Opinion: Indy 500 wrong to focus on Duno, Danica

Opinion: Indy 500 wrong to focus on Duno, Danica

Woman drivers just gimmicks — series needs to find, develop real stars
By Bob Cook
May 22, 2007

One of the biggest attractions at the Indianapolis 500 this year is a driver who combines the rocket-scientist smarts of female racing pioneer Janet Guthrie with the drop-dead gorgeous looks of a telenovela hottie.

Alas, Milka Duno, one of a record three women in the field, has the driving ability of Jack Miller the racing dentist, whose white-knuckle driving was to auto racing as Sir Lawrence Olivier’s character in the movie "Marathon Man" was to tooth extraction.

That the 35-year-old Venezuelan engineer-turned-driver is getting so much attention speaks to the sad state of affairs for open-wheel racing in America.

Open-wheel racing has been reeling since the 1995 rift between CART (now called Champ Car) and the Indianapolis Motor Speedway, which split the sport into two series just as NASCAR was rising to national prominence. To become more than a niche draw, open-wheel racing needs a real star — someone who can attract fans to a sport that, in terms of quality of racing, is far more exciting than those racin’ taxicabs.

Instead, year after year, the attention to Indy-car racing focuses on gimmicks like Duno.

The IndyCar publicity machine's anemic horsepower is the equivalent of go-kart racing. Witness hiring Kiss’ Gene Simmons to handle the league’s image — based on his formula for success, is he supposed to have drivers wear codpieces, spit flames, and expose their hairy man-boobs? This year, the circuit is promoting four drivers: Dan Wheldon, Sam Hornish Jr., Marco Andretti and Danica Patrick. These selections tell you how Duno can become such a big story.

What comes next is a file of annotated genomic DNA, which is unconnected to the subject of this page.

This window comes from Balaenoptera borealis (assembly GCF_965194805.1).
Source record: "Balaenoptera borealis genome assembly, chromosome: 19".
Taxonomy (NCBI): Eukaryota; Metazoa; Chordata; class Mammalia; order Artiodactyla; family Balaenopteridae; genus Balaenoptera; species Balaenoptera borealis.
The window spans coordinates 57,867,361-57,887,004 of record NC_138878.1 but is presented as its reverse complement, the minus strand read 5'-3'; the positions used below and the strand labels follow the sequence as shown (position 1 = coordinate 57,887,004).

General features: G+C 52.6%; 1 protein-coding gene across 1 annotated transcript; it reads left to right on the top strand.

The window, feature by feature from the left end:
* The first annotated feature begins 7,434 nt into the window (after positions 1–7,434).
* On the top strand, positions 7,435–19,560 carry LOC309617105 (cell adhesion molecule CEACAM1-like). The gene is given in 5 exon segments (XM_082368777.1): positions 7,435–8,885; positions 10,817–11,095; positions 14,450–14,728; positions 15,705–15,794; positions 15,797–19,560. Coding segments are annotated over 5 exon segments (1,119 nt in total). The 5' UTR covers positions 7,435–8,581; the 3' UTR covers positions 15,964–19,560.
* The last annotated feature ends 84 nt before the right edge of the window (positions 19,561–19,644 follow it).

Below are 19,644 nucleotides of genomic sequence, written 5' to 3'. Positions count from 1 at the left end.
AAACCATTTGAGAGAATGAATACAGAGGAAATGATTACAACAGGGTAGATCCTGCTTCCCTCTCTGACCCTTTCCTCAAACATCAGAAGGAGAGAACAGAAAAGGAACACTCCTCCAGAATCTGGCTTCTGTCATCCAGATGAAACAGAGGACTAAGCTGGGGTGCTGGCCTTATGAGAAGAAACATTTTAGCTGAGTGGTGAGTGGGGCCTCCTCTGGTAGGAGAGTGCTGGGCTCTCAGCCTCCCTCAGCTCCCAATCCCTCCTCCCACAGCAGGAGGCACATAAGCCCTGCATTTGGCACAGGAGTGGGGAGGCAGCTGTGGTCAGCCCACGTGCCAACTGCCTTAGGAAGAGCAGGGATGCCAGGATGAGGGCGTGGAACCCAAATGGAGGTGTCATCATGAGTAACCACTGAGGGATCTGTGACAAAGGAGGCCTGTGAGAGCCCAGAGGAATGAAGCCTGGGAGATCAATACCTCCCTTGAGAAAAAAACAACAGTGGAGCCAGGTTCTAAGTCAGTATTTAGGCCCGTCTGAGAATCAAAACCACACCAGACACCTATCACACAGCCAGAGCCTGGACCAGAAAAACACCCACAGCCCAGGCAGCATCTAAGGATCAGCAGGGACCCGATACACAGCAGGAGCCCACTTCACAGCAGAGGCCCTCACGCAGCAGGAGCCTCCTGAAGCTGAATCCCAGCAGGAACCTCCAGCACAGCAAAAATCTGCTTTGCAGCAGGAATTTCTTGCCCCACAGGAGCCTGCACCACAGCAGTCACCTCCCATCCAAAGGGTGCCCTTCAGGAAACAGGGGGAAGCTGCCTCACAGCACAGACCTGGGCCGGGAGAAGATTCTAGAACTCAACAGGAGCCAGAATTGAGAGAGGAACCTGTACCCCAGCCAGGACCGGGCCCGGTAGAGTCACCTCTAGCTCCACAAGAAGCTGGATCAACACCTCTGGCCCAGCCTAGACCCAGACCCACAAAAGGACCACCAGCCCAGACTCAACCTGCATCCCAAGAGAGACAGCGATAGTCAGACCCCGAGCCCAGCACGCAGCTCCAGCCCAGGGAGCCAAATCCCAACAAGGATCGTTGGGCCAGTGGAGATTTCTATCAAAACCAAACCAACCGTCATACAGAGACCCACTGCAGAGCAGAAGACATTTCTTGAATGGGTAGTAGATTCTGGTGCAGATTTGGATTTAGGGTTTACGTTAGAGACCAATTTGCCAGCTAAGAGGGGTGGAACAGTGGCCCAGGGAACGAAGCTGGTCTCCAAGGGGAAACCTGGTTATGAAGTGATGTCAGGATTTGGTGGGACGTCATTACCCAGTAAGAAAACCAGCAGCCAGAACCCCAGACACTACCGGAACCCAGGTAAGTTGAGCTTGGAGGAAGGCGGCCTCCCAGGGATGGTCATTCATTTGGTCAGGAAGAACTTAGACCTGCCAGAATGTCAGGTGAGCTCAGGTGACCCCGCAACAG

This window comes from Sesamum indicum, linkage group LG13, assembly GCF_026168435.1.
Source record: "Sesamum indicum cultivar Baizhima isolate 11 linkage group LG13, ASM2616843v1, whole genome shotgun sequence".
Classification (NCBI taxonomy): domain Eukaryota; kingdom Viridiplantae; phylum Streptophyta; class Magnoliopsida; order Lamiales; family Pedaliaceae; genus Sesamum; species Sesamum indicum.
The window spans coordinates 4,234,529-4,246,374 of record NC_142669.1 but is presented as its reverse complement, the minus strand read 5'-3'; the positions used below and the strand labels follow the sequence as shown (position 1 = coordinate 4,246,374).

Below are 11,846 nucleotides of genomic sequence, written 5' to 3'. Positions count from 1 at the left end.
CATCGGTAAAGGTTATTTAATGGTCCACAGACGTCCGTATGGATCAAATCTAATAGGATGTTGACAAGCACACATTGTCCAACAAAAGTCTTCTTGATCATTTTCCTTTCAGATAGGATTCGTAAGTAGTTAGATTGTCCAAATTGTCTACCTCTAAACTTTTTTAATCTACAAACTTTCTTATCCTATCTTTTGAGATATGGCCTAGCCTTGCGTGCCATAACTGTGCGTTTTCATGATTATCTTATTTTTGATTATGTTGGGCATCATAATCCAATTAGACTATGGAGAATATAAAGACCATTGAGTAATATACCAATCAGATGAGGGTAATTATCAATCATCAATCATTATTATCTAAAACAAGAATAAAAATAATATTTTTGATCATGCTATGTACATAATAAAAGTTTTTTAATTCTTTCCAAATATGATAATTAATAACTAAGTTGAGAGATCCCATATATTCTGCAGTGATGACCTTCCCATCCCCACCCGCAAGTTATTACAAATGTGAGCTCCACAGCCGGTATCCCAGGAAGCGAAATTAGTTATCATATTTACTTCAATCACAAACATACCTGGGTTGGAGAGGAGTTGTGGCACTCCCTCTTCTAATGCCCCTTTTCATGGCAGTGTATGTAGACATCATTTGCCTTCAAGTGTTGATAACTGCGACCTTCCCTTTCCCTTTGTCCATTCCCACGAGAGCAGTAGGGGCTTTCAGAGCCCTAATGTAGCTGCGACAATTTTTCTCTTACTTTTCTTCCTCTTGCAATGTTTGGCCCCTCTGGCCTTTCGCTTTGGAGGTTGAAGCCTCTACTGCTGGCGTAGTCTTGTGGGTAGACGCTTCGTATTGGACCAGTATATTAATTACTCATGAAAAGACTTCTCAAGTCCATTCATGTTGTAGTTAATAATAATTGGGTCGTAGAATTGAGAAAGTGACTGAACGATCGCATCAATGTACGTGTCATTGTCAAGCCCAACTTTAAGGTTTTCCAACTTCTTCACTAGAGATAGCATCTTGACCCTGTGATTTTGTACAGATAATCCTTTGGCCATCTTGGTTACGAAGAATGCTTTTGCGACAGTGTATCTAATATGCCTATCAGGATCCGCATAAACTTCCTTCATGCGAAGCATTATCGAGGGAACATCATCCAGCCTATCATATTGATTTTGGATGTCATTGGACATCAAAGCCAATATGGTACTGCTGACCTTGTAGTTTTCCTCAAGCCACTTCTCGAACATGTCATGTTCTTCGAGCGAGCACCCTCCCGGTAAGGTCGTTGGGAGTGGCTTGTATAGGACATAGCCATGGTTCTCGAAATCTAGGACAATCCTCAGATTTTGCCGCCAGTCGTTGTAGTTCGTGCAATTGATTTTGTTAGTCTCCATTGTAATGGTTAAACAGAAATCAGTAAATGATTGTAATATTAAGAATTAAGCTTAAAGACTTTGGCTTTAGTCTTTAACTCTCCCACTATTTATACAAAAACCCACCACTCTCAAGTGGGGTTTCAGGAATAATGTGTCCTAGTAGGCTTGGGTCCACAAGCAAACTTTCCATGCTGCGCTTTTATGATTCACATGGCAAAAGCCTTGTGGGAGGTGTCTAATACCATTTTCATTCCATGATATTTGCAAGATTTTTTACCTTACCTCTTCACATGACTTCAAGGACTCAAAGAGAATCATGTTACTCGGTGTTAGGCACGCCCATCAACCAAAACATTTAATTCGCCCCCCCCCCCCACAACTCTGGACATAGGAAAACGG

Wheldon is a legitimate driver to hype. He is the best open-wheel driver in America, with 13 victories in 67 starts over the past five years, including two victories (Homestead-Miami, and Kansas) in the first four races in 2007. He won the Indy 500 in 2005, the same year he took the league championship, and has finished second in points in 2004 and 2006.

Wheldon, who will turn 29 on June 22, is a dashing, devil-may-care Englishman, the likes of which Indy hasn’t seen since Graham Hill and Jim Clark in the 1960s. Did I mention he’s English? It would be much easier for Indy to connect with U.S. fans if Wheldon grew up in St. Petersburg, Fla., rather than merely residing there.

Of course, if Wheldon did grow up in the U.S., he might be doing what Hornish is doing — flirting with NASCAR. That makes promoting Hornish problematic, even though he is the defending Indy 500 champ, winner of three IndyCar series titles, and as Middle American as they come, the proud son of small-town Ohio.

Hornish hasn’t officially made the jump to NASCAR, but he’s run a few Busch Series races for his boss, Roger Penske, and seems primed to join Tony Stewart, Robby Gordon, Juan Pablo Montoya and other ex-IndyCar drivers who have sought greater fortune in roofed vehicles. Penske warns such a jump is not easy to make, but the money and exposure are just too tempting.

But at least with Wheldon and Hornish, IndyCar is pumping up legitimate stars. By trying to focus attention on Marco Andretti and Patrick, IndyCar creates the environment that opens up the chance to make gimmicks such as Duno the center of attention.